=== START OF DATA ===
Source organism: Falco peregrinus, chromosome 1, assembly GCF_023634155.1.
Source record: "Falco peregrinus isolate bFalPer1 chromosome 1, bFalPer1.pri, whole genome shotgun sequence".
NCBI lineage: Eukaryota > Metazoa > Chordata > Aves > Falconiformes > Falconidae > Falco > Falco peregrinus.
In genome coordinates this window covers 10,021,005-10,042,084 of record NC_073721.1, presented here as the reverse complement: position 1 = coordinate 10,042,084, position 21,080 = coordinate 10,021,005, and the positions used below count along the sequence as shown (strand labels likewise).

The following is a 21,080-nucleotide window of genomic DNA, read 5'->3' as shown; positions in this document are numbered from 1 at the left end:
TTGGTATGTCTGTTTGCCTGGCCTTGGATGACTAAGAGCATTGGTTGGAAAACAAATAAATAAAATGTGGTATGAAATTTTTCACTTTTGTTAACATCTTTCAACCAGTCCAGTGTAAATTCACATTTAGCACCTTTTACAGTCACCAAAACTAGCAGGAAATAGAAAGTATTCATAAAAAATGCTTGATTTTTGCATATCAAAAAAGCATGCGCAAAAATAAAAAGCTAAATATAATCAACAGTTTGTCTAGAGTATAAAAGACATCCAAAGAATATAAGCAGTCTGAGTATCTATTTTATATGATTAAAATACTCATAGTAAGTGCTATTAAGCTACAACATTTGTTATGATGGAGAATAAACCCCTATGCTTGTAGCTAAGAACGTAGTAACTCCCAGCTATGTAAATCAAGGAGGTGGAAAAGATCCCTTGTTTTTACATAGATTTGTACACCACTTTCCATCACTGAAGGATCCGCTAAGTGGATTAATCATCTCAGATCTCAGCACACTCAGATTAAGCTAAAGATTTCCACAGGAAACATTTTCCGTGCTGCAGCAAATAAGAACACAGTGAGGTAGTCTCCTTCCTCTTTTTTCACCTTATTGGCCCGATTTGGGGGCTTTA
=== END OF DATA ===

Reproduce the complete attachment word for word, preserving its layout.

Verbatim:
Source organism: Falco peregrinus, chromosome 1, assembly GCF_023634155.1.
Source record: "Falco peregrinus isolate bFalPer1 chromosome 1, bFalPer1.pri, whole genome shotgun sequence".
NCBI lineage: Eukaryota > Metazoa > Chordata > Aves > Falconiformes > Falconidae > Falco > Falco peregrinus.
In genome coordinates this window covers 10,021,005-10,042,084 of record NC_073721.1, presented here as the reverse complement: position 1 = coordinate 10,042,084, position 21,080 = coordinate 10,021,005, and the positions used below count along the sequence as shown (strand labels likewise).

The following is a 21,080-nucleotide window of genomic DNA, read 5'->3' as shown; positions in this document are numbered from 1 at the left end:
TTGGTATGTCTGTTTGCCTGGCCTTGGATGACTAAGAGCATTGGTTGGAAAACAAATAAATAAAATGTGGTATGAAATTTTTCACTTTTGTTAACATCTTTCAACCAGTCCAGTGTAAATTCACATTTAGCACCTTTTACAGTCACCAAAACTAGCAGGAAATAGAAAGTATTCATAAAAAATGCTTGATTTTTGCATATCAAAAAAGCATGCGCAAAAATAAAAAGCTAAATATAATCAACAGTTTGTCTAGAGTATAAAAGACATCCAAAGAATATAAGCAGTCTGAGTATCTATTTTATATGATTAAAATACTCATAGTAAGTGCTATTAAGCTACAACATTTGTTATGATGGAGAATAAACCCCTATGCTTGTAGCTAAGAACGTAGTAACTCCCAGCTATGTAAATCAAGGAGGTGGAAAAGATCCCTTGTTTTTACATAGATTTGTACACCACTTTCCATCACTGAAGGATCCGCTAAGTGGATTAATCATCTCAGATCTCAGCACACTCAGATTAAGCTAAAGATTTCCACAGGAAACATTTTCCGTGCTGCAGCAAATAAGAACACAGTGAGGTAGTCTCCTTCCTCTTTTTTCACCTTATTGGCCCGATTTGGGGGCTTTA